A CauseHealth conference on Philosophy, Persons and Value in memory of Stephen Tyreman
Friday 10th May 2019, 9:30am – 5:30pm
University College of Osteopathy, London
Registration fee: £20
This interdisciplinary one day CauseHealth conference aims to bring together philosophers, osteopaths and other clinicians to discuss ways of working collaboratively to promote person-centred approaches in clinical practice. The conference will introduce and discuss some themes from the work of Stephen Tyreman (1952-2018):
- Nature, experience and purpose
- Philosophical foundations of person-centred healthcare
- Patient narrative, values and embodiment
- Overcoming dualism and reductionism for health and illness
- Personhood, function, capacities and agency
There will be 3 keynotes in the morning and 3 plenary discussions in the afternoon. To facilitate the discussion, we have invited 4-6 panel members for each part and there will be many breaks for informal discussion. The conference is also the kick-off for the Stephen Tyreman Legacy Working Group, founded to pursue the important work started by Stephen.
- Please note that the program has been updated (6 May 2019)
- Information about the speakers
Please register for the conference via Eventbrite.
This event is sponsored by CauseHealth and the Research Council of Norway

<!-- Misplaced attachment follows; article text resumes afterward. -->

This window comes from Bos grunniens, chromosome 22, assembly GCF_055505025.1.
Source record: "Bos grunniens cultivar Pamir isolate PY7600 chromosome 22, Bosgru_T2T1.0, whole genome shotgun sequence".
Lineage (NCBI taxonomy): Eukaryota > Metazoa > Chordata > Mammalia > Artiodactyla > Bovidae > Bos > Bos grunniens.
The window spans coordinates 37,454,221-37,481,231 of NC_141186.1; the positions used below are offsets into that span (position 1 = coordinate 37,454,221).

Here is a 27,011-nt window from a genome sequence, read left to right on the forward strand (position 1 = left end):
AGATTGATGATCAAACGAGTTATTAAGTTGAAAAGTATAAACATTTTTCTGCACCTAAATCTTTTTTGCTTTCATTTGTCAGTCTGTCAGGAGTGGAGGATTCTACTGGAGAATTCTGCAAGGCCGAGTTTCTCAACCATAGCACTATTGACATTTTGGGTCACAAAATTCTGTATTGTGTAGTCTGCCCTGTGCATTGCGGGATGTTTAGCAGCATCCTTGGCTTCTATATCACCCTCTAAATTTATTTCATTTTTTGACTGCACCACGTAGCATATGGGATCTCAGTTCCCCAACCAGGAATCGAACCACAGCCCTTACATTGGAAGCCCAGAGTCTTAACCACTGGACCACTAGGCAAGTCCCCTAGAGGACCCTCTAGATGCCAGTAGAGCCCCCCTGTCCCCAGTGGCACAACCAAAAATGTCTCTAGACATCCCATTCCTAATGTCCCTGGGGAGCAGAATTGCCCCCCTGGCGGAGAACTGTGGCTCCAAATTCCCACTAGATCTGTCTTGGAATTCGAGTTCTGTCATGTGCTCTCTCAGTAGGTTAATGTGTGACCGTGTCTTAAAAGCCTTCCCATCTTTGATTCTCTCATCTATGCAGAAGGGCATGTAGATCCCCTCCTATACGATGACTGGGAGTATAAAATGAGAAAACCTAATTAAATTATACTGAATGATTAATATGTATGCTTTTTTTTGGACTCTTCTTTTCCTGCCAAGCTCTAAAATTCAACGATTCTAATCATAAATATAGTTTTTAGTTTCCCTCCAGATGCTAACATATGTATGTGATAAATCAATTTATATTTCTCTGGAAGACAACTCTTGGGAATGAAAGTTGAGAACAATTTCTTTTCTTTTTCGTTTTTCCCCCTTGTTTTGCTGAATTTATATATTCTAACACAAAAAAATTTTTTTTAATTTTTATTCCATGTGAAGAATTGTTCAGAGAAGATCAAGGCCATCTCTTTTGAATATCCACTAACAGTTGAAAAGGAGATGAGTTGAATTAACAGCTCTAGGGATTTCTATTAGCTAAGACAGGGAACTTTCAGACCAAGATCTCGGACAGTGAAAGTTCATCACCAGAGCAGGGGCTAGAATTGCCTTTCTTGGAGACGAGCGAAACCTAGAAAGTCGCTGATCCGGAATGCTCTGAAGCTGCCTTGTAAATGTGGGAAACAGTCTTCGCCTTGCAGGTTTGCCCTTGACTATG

(FRIPRO scheme for Independent Projects).
The University College of Osteopathy and CauseHealth
For questions, please email Maritza Ilich Mauseth at email@example.com
Stephen Tyreman (1952-2018) was a Professor of Osteopathy and Philosophy at the British School of Osteopathy and the University of Bedfordshire, where he was a programme leader for the professional doctorate in osteopathy. He was also Adjunct Professor at the Institute of Osteopathy in the Norwegian School of Health Sciences, Campus Kristiania, Oslo. His PhD thesis was ‘The Concept of Function in Osteopathy and Conventional Medicine’ in which he argued that human biological function is physiological disposition understood in the context of human values, thereby integrating facts and values together as the foundation for human functioning. More recently he worked on uncertainty as central to understanding person-centred care and also on medically unexplained symptoms, complexity and ecological narratives as alternatives to the biomedical model.